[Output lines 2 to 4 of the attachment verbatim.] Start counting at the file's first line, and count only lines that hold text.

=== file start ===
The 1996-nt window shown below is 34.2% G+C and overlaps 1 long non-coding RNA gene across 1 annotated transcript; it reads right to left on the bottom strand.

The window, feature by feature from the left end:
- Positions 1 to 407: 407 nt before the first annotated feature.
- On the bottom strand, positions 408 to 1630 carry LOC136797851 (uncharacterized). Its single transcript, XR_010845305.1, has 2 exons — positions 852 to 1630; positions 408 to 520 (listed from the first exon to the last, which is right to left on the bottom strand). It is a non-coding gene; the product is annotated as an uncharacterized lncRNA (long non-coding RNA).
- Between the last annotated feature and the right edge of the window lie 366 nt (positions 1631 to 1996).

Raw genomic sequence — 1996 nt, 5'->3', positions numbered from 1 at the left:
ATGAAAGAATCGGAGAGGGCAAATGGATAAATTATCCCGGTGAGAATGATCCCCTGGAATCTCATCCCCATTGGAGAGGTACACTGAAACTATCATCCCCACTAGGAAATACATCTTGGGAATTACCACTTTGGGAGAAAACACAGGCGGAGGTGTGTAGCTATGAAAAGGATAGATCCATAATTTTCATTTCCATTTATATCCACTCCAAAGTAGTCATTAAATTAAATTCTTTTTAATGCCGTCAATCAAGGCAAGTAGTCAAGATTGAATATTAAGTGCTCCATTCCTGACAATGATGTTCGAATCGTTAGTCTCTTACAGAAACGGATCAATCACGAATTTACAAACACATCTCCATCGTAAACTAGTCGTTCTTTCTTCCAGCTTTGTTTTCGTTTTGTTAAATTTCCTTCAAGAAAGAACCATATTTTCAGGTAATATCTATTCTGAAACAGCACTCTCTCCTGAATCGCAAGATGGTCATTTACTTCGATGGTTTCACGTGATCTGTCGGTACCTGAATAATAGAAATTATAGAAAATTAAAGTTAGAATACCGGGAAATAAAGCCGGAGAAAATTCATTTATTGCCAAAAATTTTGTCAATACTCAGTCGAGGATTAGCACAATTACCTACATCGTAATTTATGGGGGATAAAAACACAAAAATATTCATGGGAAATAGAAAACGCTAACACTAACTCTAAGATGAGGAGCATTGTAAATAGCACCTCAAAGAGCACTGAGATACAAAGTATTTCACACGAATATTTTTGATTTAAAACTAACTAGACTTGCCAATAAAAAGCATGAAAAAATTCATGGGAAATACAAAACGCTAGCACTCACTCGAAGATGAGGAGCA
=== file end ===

The window, feature by feature from the left end:
- Positions 1 to 407: 407 nt before the first annotated feature.
- On the bottom strand, positions 408 to 1630 carry LOC136797851 (uncharacterized). Its single transcript, XR_010845305.1, has 2 exons — positions 852 to 1630; positions 408 to 520 (listed from the first exon to the last, which is right to left on the bottom strand). It is a non-coding gene; the product is annotated as an uncharacterized lncRNA (long non-coding RNA).